Of fires and horses

Photo By Dexter K. Oliver: Pictured is Diesel, one of the horses allowed to die from dehydration. Oliver has taken issue with an editorial written by Mike Bibb about his article regarding the deaths.

Editorial By Mike Bibb

What do the deaths of two horses and a mule and a raging fire on Mount Graham have in common? Both incidents are the result of U.S. Forest Service incompetency.

According to recent news reports, two horses and a mule under the watchful eyes of the USFS in Greenlee County, Clifton District, died from dehydration last summer because the Forest Service neglected to provide the animals with an adequate supply of drinking water.

In case the reader is not familiar with death-by-dehydration, it is not a very pleasant thing to endure. Unfortunately, in this particular situation the animals’ demise wasn’t caused by a harsh act of nature, rather their prolonged torture was the result of negligence and animal cruelty inflicted by certain USFS employees who, for whatever reasons, failed to maintain proper care for the creatures.

As a result, not only were the poor equines subjected to intensive heat and sun, but had to do so without benefit of water. Common sense should have provoked a few USFS consciences into realizing the seriousness of the situation and provide immediate relief.  

It didn’t and the animals perished. Cut and dry.

Well, not quite. When dealing with the government, things often become discombobulated, especially when lawyers are tossed into the mix.

After becoming aware of the incident, the Greenlee County Sheriff’s Office and Greenlee County Attorney’s Office compelled two USFS employees to appear in court and respond to multiple counts of animal cruelty. This seemed like a logical procedure because the alleged crimes happened in Greenlee County and the Forest Service was hesitant in disciplining the employees involved or even publicly discussing the matter.  

According to information obtained by Dexter K. Oliver, a Greenlee County resident and freelance writer/wildlife consultant, the USFS petitioned to have the case removed from Greenlee County and placed into federal jurisdiction because the defendants were federal employees of the Forest Service.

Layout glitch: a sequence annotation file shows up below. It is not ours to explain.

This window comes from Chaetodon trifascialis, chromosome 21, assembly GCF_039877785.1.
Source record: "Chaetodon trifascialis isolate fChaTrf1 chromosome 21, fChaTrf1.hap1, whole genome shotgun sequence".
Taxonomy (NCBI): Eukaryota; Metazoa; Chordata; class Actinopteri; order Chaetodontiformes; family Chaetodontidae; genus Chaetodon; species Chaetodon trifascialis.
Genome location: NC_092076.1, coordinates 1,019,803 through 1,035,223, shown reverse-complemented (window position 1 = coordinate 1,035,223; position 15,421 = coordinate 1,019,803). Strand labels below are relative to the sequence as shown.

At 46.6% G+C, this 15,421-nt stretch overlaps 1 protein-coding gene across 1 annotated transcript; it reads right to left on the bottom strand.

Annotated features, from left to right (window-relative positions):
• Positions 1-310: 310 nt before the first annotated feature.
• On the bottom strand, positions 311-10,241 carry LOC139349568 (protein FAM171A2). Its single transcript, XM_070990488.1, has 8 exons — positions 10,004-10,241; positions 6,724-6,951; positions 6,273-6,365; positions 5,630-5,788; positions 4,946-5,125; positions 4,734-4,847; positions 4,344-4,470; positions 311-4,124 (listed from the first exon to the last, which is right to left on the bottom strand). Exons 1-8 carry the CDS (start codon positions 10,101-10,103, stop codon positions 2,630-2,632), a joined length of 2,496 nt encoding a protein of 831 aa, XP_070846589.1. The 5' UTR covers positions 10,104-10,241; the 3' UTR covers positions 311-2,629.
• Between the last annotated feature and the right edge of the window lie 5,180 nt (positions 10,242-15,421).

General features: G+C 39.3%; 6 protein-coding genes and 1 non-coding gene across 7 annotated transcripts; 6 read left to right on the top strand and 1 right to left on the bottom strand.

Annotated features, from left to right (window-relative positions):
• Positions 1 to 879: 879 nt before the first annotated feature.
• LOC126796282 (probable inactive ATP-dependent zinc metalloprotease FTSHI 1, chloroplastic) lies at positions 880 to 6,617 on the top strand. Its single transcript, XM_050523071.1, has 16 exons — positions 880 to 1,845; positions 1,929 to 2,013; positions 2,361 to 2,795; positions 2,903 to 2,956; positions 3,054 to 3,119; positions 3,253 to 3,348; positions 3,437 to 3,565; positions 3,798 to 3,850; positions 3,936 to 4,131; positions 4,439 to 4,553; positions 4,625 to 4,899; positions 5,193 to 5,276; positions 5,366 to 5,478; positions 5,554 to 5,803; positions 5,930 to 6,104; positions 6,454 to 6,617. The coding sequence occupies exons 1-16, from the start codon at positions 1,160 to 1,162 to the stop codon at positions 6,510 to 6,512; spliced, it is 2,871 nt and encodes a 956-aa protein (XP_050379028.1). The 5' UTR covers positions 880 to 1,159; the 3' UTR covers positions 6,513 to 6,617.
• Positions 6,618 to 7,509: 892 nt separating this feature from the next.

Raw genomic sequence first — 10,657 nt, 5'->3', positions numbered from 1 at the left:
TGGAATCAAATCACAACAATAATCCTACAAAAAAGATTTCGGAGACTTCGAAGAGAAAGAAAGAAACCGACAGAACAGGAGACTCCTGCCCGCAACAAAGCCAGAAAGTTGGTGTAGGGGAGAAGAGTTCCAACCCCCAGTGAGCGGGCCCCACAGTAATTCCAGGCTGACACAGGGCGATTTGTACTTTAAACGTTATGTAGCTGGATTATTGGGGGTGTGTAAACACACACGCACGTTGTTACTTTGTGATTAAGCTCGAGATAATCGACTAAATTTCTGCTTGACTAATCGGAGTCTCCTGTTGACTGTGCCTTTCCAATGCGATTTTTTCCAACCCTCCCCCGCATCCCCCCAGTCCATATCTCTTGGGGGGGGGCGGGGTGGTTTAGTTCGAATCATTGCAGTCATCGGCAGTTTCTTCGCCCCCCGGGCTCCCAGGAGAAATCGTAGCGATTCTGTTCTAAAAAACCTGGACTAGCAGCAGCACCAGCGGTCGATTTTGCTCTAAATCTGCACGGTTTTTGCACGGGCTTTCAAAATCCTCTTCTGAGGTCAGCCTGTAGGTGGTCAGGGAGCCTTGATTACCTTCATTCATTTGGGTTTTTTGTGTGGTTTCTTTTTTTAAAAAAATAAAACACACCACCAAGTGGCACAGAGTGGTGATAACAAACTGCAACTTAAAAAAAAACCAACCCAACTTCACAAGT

Greenlee County agreed and dropped the case thinking it would be resolved in Federal District Court in Tucson.

It was – sort of. An attorney representing one of the USFS employees claimed his client was a federal law enforcement officer, therefore immune from prosecution because of the Supremacy Clause of the United States Constitution. The district court apparently concurred and dismissed the charges. 

A clever ruse, but hardly applicable in this case. The “Supremacy Clause” of the United States Constitution (Article VI, Clause 2) establishes that the Constitution, federal laws made pursuant to it and treaties made under its authority, constitute the supreme law of the land. The key word in this declaration is “pursuant” meaning only laws enacted in conformity with the mandates laid down in the Constitution can be considered the supreme law of the land. Laws and regulations passed outside this requirement are not.

So, either the federal judge in this case did not understand the limits of the Supremacy Clause, or he chose to modify it. In essence, legislating from the bench. Furthermore, claiming a regular forest worker was a “law enforcement officer immune from prosecution” because of his status as a federal employee really stretches the boundaries and stated intent of Article VI.

If this is how future litigation against federal agencies and employees is going to be decided, then an ordinary citizen doesn’t have a chance fighting back or defending himself against an overly intrusive or lawless government. Unless he has the determination and financial wherewithal to carry his case to the Supreme Court, then “his day in court” will have ended at the lower level of justice.  

We’ve seen this movie before involving IRS abuses and massive government spying on the general public by the National Security Agency.  In spite of congressional investigations and questioning of department directors, no one, to my knowledge, has been indicted or even held accountable.

Since charges of animal cruelty – corroborated with documented evidence – can be nonchalantly brushed aside by a federal judge somewhere, then anyone thinking of suing the USFS for personal property damages which might result from the Frye Fire currently burning on Mount Graham or because of Forest Service negligence relating to the fire could have a difficult time convincing a court.

If the deck is already stacked, then chances of getting a fair deal are almost nonexistent.   

The views and opinions expressed in this editorial are those of the author.